These and other objects and advantages of the invention are attained by providing an inflatable bag having a valve through which fluid from any suitable source may be introduced. The ratio of the length of the bag to the diameter of the conduit for which the bag is designed is preferably such that a relatively low pressure in the bag positively seals the bag against a rough interior surface of the conduit in the presence of a relatively large head of liquid. There are provided at each end of the bag a pair of fastening terminals, to which tie lines may be secured, so that the deflated bag may be positioned where desired in the conduit, after which the bag may be inflated from a remote location to plug the conduit.
All of the above is more fully explained in the detailed description of the embodiments of the invention which follow, this description being illustrated by the accompanying drawings wherein:
FIG. 1 is a view in perspective of one embodiment of a typical apparatus for controlling the flow of liquid in a conduit (shown in phantom) according to the present invention, the apparatus being connected to a hand pump;
FIG. 2 is a view in perspective showing the apparatus of FIG. 1 deflated and rolled up; and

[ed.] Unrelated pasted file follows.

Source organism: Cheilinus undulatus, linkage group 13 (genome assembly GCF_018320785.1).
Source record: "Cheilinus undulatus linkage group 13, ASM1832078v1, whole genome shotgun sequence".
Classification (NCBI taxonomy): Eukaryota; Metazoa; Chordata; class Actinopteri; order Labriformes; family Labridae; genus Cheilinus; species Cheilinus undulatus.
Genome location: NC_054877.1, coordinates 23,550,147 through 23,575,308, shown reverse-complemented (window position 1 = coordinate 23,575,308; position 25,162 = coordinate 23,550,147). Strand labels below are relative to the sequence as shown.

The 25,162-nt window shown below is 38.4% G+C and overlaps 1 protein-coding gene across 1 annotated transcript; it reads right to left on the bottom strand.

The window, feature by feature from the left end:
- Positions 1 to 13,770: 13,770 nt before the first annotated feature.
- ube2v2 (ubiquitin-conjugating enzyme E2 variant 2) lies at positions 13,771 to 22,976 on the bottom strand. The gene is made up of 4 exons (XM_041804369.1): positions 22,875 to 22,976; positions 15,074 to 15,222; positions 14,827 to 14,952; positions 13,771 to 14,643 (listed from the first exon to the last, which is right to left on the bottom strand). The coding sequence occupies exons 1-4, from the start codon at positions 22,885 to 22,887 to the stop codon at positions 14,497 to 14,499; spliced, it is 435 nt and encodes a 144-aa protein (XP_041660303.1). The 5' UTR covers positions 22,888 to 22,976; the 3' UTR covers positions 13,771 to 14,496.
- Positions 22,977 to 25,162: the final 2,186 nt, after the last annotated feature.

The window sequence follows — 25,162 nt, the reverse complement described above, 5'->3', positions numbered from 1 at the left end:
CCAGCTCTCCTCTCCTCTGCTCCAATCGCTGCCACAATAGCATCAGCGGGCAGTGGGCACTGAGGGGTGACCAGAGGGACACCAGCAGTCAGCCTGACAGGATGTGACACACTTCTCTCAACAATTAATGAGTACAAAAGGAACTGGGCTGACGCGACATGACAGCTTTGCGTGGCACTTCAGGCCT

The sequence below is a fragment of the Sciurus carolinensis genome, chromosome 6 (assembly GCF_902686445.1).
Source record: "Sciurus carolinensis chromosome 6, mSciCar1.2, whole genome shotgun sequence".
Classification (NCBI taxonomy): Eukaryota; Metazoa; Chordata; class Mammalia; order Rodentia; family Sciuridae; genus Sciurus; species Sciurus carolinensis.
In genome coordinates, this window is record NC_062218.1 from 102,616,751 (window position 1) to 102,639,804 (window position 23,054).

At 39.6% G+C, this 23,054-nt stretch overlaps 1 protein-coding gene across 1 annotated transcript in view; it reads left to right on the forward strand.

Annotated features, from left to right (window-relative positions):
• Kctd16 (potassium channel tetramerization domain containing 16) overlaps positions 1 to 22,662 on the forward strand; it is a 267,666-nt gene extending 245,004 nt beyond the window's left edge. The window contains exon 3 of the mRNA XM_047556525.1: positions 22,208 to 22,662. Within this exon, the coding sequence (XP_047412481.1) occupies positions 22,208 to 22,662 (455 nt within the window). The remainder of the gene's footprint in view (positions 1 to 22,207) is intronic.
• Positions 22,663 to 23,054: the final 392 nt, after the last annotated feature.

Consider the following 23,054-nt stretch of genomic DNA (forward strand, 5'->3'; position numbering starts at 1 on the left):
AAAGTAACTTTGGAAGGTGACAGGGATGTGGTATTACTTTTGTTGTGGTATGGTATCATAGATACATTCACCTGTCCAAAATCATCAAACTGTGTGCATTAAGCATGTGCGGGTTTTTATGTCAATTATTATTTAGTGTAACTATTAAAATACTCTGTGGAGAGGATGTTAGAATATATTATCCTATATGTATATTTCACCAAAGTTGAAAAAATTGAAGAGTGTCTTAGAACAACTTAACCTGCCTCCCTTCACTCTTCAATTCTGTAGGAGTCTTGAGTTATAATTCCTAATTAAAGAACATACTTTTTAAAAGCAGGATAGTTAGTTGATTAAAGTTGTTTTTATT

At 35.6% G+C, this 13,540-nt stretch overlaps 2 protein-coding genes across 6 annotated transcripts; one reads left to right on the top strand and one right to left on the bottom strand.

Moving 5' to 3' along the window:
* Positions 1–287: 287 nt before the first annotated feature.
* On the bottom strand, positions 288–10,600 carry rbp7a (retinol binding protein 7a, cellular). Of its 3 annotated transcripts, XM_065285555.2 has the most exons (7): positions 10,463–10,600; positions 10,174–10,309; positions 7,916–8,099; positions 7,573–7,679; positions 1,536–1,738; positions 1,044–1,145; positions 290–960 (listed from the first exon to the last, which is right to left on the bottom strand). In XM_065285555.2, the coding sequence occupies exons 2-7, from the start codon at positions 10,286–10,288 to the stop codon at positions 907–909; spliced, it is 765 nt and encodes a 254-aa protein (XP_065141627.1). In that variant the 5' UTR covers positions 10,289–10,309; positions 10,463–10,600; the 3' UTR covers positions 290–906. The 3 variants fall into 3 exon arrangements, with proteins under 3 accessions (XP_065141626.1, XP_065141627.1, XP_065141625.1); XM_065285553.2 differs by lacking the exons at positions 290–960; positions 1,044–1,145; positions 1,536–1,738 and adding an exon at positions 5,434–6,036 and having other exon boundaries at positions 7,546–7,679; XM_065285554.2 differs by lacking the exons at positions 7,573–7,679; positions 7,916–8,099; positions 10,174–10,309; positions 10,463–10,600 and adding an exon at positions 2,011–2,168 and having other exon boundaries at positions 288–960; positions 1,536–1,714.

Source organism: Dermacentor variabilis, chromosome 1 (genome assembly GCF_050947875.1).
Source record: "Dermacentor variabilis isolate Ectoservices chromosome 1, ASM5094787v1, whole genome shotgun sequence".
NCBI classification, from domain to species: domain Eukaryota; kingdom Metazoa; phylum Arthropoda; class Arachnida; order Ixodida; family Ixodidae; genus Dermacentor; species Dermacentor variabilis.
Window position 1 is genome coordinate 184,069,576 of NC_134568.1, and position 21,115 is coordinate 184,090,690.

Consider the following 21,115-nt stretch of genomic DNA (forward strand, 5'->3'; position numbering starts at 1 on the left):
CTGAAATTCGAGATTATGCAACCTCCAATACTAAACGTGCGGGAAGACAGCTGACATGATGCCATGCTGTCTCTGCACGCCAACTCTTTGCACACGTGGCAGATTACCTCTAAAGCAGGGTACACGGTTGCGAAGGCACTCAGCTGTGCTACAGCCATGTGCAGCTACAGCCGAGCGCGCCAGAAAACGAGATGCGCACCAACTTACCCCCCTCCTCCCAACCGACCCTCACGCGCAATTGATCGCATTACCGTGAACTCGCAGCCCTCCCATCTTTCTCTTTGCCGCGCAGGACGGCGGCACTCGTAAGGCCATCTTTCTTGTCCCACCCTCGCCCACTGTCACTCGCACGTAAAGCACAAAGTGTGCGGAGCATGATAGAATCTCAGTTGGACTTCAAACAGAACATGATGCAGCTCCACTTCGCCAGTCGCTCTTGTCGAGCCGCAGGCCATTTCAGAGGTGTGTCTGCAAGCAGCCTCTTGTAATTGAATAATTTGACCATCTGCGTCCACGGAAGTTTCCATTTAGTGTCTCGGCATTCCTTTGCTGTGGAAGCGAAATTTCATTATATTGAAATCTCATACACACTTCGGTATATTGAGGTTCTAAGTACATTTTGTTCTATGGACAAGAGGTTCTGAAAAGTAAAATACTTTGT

FIG. 3 is a plan view of another embodiment of the apparatus according to the invention, showing an alterna
5 tive form of fastening terminals, the apparatus being connected to a pressure tank.
In the representative embodiment of the invention shown by way of example in FIGS. 1 and 2, the liquid flow controlling apparatus 10 is disposed in the open end
10 11 of a conduit 12 (shown in phantom). The apparatus 10 includes a bag 13, preferably constructed of an elastomeric material such as rubber. Mounted on the bag 13 at one end thereof is a check valve 14 (which is preferably spring biased), through which a pressure fluid such
15 as compressed air may be introduced into and maintained within the interior of the bag 13. When desired, the valve 14 may be actuated against the action of the biasing spring to deflate the bag. The apparatus 10 is shown connected through a hose 15 to a hand pump 16, toy means of which
20 the bag may be inflated in a conventional manner.
Each end of the bag 13 is formed into a tab portion 17 which is provided with a pair of spaced holes, each preferably fitted with a reinforcing ring 19 of suitable material, the reinforced holes comprising a pair of spaced